IMC 2019: Sessions

Session 208: Citizenship Discourses in the Early Middle Ages, I: The Power of Words

Monday 1 July 2019, 14.15-15.45

Sponsor:The Netherlands Organisation for Scientific Research (NWO) / Onderzoeksschool Mediëvistiek, Universiteit Utrecht
Organiser:Els Rose, Onderzoekinstituut voor Geschiedenis en Kunstgeschiedenis, Universiteit Utrecht
Moderator/Chair:Ian N. Wood, School of History, University of Leeds
Paper 208-aCitizens and Un-Citizens: Religious Boundary Maintenance in the Theodosian Code
(Language: English)
Robert Flierman, Utrecht Centre for Medieval Studies, Universiteit Utrecht
Robert Flierman, Utrecht Centre for Medieval Studies, Universiteit Utrecht
Robert Flierman, Utrecht Centre for Medieval Studies, Universiteit Utrecht
Index terms: Language and Literature - Latin, Law
Paper 208-bGod's Word and the City: Tracing Citizenship Discourses in Latin Sermons of Late Antiquity and the Early Middle Ages
(Language: English)
Merel de Bruin-van de Beek, Utrecht Centre for Medieval Studies, Universiteit Utrecht
Merel de Bruin-van de Beek, Utrecht Centre for Medieval Studies, Universiteit Utrecht
Merel de Bruin-van de Beek, Utrecht Centre for Medieval Studies, Universiteit Utrecht
Index terms: Language and Literature - Latin, Sermons and Preaching
Paper 208-cChristian Conceptualizations of Libertas
(Language: English)
Els Rose, Onderzoekinstituut voor Geschiedenis en Kunstgeschiedenis, Universiteit Utrecht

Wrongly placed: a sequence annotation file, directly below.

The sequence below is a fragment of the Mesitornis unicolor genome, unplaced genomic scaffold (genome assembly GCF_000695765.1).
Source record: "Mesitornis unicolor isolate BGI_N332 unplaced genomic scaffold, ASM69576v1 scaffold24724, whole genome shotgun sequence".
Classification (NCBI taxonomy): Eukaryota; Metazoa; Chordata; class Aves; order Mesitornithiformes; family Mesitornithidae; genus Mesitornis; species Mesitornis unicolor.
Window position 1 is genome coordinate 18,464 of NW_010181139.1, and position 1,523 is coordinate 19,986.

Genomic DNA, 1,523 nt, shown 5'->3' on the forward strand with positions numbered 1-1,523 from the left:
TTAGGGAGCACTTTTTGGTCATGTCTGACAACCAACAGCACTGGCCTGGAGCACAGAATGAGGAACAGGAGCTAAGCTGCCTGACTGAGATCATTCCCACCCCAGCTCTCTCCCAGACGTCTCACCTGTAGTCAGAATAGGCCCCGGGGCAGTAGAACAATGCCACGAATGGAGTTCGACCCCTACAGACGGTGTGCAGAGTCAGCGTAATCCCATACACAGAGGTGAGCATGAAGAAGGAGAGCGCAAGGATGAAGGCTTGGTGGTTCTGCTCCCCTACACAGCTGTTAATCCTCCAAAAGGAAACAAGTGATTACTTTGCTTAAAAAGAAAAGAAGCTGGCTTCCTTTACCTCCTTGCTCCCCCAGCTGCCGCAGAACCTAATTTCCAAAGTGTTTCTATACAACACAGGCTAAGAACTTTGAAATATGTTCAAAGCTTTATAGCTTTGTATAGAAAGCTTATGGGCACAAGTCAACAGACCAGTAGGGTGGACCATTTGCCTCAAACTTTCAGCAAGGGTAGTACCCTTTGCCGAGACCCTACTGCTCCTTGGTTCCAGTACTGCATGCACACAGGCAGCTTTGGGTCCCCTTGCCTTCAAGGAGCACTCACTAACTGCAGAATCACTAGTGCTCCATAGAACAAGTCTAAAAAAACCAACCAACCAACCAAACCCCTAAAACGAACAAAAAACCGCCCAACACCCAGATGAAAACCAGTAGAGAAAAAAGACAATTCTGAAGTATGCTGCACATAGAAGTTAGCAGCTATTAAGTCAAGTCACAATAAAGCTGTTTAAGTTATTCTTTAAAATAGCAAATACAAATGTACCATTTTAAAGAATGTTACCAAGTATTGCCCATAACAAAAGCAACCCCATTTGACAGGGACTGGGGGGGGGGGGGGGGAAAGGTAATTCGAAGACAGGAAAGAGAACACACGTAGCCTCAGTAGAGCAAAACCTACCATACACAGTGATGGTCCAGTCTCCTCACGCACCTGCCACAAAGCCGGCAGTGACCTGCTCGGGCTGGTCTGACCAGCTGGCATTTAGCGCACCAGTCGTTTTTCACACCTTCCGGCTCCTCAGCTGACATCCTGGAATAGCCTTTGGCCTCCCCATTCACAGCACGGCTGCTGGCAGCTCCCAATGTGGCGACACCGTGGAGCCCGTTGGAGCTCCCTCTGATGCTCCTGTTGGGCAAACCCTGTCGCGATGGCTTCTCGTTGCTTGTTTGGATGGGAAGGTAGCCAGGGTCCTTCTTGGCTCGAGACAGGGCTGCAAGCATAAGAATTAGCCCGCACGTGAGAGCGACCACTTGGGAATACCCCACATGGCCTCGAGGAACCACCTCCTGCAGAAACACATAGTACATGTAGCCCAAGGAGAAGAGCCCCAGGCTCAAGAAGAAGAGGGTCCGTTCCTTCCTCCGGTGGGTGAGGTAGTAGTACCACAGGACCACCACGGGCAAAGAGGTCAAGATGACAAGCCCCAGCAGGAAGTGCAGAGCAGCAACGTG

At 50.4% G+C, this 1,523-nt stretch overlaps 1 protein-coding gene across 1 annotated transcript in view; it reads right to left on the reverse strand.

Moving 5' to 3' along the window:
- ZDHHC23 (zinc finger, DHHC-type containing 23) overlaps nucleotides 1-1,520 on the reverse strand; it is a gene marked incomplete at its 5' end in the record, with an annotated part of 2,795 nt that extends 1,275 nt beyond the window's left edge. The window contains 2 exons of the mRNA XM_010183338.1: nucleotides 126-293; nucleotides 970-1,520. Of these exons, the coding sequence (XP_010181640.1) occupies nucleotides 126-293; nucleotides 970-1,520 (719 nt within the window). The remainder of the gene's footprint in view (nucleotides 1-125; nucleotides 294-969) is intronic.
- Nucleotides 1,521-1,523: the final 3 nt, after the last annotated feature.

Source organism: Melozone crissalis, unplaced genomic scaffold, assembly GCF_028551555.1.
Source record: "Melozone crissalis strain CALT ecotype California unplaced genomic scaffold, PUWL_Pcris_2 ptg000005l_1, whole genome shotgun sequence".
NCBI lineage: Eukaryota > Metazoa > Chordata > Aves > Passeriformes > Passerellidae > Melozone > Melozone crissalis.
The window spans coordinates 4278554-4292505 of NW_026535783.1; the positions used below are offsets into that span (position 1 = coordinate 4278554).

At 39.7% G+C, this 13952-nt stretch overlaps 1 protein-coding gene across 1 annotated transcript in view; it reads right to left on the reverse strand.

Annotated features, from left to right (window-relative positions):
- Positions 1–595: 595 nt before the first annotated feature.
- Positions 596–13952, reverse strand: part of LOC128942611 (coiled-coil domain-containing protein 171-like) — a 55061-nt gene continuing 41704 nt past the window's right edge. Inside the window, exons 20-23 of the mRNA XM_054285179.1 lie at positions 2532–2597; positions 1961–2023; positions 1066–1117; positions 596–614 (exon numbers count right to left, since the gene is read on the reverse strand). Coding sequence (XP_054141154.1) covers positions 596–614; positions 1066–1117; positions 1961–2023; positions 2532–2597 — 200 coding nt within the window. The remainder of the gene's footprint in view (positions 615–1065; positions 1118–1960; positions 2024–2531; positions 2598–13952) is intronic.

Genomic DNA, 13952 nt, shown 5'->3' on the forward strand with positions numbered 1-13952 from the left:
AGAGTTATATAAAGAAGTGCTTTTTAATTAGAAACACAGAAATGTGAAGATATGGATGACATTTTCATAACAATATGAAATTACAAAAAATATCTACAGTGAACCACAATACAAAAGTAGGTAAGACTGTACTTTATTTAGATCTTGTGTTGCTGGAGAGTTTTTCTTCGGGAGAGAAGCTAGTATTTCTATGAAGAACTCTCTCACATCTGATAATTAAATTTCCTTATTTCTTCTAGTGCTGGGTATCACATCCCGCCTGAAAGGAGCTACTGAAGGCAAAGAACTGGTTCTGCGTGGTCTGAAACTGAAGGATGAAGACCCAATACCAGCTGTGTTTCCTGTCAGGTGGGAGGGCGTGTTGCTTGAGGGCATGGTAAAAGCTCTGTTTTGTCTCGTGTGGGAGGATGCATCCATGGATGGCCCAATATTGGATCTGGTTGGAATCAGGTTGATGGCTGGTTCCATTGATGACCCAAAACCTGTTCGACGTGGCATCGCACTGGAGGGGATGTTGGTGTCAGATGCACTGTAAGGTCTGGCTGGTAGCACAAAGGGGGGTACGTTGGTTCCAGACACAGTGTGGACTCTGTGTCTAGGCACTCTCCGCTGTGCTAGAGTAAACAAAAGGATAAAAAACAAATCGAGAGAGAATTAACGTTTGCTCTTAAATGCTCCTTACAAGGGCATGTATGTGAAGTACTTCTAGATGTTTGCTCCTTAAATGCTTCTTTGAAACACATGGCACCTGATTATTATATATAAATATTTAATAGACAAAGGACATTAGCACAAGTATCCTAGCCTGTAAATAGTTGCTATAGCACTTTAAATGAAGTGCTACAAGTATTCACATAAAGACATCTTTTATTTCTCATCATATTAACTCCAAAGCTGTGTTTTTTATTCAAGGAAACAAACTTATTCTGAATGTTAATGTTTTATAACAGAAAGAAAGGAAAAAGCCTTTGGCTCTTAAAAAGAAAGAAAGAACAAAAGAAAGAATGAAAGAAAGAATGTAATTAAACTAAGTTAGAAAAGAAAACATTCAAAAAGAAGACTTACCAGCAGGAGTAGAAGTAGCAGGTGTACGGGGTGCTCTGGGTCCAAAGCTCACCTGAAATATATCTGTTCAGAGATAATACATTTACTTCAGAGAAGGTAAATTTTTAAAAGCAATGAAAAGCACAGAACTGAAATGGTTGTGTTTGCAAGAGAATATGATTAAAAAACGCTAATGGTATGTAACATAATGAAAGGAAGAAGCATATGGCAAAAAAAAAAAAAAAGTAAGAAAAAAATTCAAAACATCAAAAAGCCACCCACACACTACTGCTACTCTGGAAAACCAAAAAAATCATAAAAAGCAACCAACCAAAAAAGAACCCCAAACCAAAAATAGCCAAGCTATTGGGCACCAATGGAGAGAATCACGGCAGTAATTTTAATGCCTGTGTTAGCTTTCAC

Els Rose, Onderzoekinstituut voor Geschiedenis en Kunstgeschiedenis, Universiteit Utrecht
Els Rose, Onderzoekinstituut voor Geschiedenis en Kunstgeschiedenis, Universiteit Utrecht
Index terms: Language and Literature - Latin, Religious Life
Abstract

Based at Utrecht University, the innovative project, Citizenship Discourses in the Early Middle Ages, 400-1100 (2017-2022), explores the impact of citizenship terminology in the Latin world ‘after Rome’. While citizenship faded as a socio-political concept in the new social and political realities of the early medieval West, the vocabulary of legal documents and Christian writings, as well as the visualisation of the city and citizenship in material sources, persisted. Early medieval authors and artists utilized this complex terminology and imagery linked to ancient Greco-Roman and biblical citizenship. Our two proposed sessions will present and discuss the verbal and visual sources in which citizenship ‘vocabulary’ was employed. We will analyze strategies of (self) definition of individuals and communities through these written and visualized strategies of inclusion and belonging as well as disqualification and exclusion.